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January 9, 2014

 

China eases inspection on US DDGs imports

 

 

China's quarantine authorities have accelerated testing on imports of distiller's dried grains (DDGs), relaxing checks on the corn by-product since cargoes from US were rejected for contamination of unapproved GMO strain, Reuters reported.

 

By late December, China had turned away about 2,000 tonnes of US DDGs and about 600,000 tonnes of US corn after shipments were found to contain traces of Syngenta AG's MIR 162 genetically-modified variety of corn, which has been awaiting Beijing's approval for more than two years.

 

One trader said that quarantine authorities have relaxed inspections on DDG shipments. The DDG rejections had pressured Chicago Board of Trade corn prices, with traders fretting that cargoes would be difficult to switch to other destinations as the substitute for corn meal in animal feed is not widely used in the rest of Asia. Chinese buyers have to bear all losses from any rejections, the traders said.

 

The traders added that some DDG buyers have resumed shipments from the US, the largest exporter.

 

After the stricter testing caused a backlog, quarantine authorities in the province of Guangdong and city of Shanghai met with industry participants this week and agreed to speed up inspections, said one industry source.

 

Chinese market analyst JCI said in a letter that the situation seems to have improved these days and inspection turns regular. "Last week, there were 20-25% of imported DDGs passing the customs inspection and the passing rate has increased to 40-50% this week, as market insiders expect the customs clearance rate will further rise to 60-70% next week," said the Shanghai-based analyst firm, widely followed by the US grain trade for China market trends.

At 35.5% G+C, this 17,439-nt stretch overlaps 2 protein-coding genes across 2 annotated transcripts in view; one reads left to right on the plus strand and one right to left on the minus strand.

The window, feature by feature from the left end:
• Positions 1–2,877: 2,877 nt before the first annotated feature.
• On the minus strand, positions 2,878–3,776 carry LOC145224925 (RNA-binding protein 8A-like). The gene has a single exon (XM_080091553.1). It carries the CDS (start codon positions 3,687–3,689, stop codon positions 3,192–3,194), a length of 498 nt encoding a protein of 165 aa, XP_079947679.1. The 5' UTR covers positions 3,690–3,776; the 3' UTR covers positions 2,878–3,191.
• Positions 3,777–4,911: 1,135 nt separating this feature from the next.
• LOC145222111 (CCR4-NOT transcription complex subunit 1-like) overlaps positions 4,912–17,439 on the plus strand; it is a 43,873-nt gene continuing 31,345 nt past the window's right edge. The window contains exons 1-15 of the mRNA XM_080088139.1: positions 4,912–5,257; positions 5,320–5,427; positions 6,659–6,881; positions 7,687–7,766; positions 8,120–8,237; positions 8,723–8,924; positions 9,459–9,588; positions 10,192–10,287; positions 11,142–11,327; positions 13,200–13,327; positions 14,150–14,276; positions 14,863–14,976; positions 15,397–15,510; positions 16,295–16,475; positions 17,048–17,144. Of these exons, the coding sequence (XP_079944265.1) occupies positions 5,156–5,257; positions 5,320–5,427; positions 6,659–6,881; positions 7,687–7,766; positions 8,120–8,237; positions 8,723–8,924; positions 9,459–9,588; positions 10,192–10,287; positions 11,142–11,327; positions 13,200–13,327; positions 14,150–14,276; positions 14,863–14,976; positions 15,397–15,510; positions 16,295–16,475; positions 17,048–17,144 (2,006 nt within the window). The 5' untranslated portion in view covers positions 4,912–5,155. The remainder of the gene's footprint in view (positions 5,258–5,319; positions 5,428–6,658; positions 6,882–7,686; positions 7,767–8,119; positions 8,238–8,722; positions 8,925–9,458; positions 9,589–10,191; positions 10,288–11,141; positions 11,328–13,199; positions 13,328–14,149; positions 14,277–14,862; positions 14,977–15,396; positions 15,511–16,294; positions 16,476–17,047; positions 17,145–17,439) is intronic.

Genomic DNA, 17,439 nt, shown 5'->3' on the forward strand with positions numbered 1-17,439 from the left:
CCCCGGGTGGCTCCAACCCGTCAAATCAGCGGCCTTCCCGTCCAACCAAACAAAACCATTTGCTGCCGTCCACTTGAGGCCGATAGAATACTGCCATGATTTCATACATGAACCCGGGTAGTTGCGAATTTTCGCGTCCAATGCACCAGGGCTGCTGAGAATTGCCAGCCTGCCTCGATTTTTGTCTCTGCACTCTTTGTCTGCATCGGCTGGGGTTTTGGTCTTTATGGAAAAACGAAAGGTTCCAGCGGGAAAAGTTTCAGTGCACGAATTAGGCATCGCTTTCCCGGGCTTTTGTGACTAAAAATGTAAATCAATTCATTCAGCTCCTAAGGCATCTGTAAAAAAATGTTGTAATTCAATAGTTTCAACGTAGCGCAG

China, the world's top buyer of US DDGs, accounted for about 40% of US exports of the high-protein feed in the 2012-13 marketing season.

 

A signal that China's grain inspections approvals were improving came on Monday (Jan 6) when the price of US DDGs jumped US$10 per tonne, or 5% or more, at export markets, rebounding from steep declines that occurred during December in nervous reaction to China's stance.

 

US traders said the December price drops of up to 20% in DDGs had spurred fresh domestic and export interest - including from China. Barges of DDG shipped in the first three months of the year on the Mississippi River continued to rise, bid at US$205 per tonne, up from US$180 last week but down from US$275 in early December, they said. But Chinese inspections of corn cargoes look likely to remain strict.

 

Industry sources said Beijing's GMO corn scrutiny is due to domestic supply glut as it seeks to curb cheap imports and support domestic corn prices.

 

A US Grains Council delegation travelled to China this week to try to resolve the issue.

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